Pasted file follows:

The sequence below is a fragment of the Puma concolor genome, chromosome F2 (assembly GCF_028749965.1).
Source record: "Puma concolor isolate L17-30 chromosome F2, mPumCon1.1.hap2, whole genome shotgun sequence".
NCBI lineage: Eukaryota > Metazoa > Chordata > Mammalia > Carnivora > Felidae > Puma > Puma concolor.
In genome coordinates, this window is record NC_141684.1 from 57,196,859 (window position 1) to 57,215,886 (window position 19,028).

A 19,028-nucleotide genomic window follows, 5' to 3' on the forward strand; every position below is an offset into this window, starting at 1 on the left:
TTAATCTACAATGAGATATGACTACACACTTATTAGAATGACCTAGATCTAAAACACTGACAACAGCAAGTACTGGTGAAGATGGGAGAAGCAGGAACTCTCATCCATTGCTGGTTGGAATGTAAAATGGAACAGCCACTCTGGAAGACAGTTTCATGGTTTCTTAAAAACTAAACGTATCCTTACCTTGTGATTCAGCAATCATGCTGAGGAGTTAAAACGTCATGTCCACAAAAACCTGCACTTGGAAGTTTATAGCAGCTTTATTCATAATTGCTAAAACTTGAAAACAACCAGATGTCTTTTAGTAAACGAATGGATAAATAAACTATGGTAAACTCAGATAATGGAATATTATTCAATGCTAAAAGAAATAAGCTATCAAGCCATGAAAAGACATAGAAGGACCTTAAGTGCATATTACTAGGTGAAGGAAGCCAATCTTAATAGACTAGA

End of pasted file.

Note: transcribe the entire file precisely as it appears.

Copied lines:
The sequence below is a fragment of the Puma concolor genome, chromosome F2 (assembly GCF_028749965.1).
Source record: "Puma concolor isolate L17-30 chromosome F2, mPumCon1.1.hap2, whole genome shotgun sequence".
NCBI lineage: Eukaryota > Metazoa > Chordata > Mammalia > Carnivora > Felidae > Puma > Puma concolor.
In genome coordinates, this window is record NC_141684.1 from 57,196,859 (window position 1) to 57,215,886 (window position 19,028).

A 19,028-nucleotide genomic window follows, 5' to 3' on the forward strand; every position below is an offset into this window, starting at 1 on the left:
TTAATCTACAATGAGATATGACTACACACTTATTAGAATGACCTAGATCTAAAACACTGACAACAGCAAGTACTGGTGAAGATGGGAGAAGCAGGAACTCTCATCCATTGCTGGTTGGAATGTAAAATGGAACAGCCACTCTGGAAGACAGTTTCATGGTTTCTTAAAAACTAAACGTATCCTTACCTTGTGATTCAGCAATCATGCTGAGGAGTTAAAACGTCATGTCCACAAAAACCTGCACTTGGAAGTTTATAGCAGCTTTATTCATAATTGCTAAAACTTGAAAACAACCAGATGTCTTTTAGTAAACGAATGGATAAATAAACTATGGTAAACTCAGATAATGGAATATTATTCAATGCTAAAAGAAATAAGCTATCAAGCCATGAAAAGACATAGAAGGACCTTAAGTGCATATTACTAGGTGAAGGAAGCCAATCTTAATAGACTAGA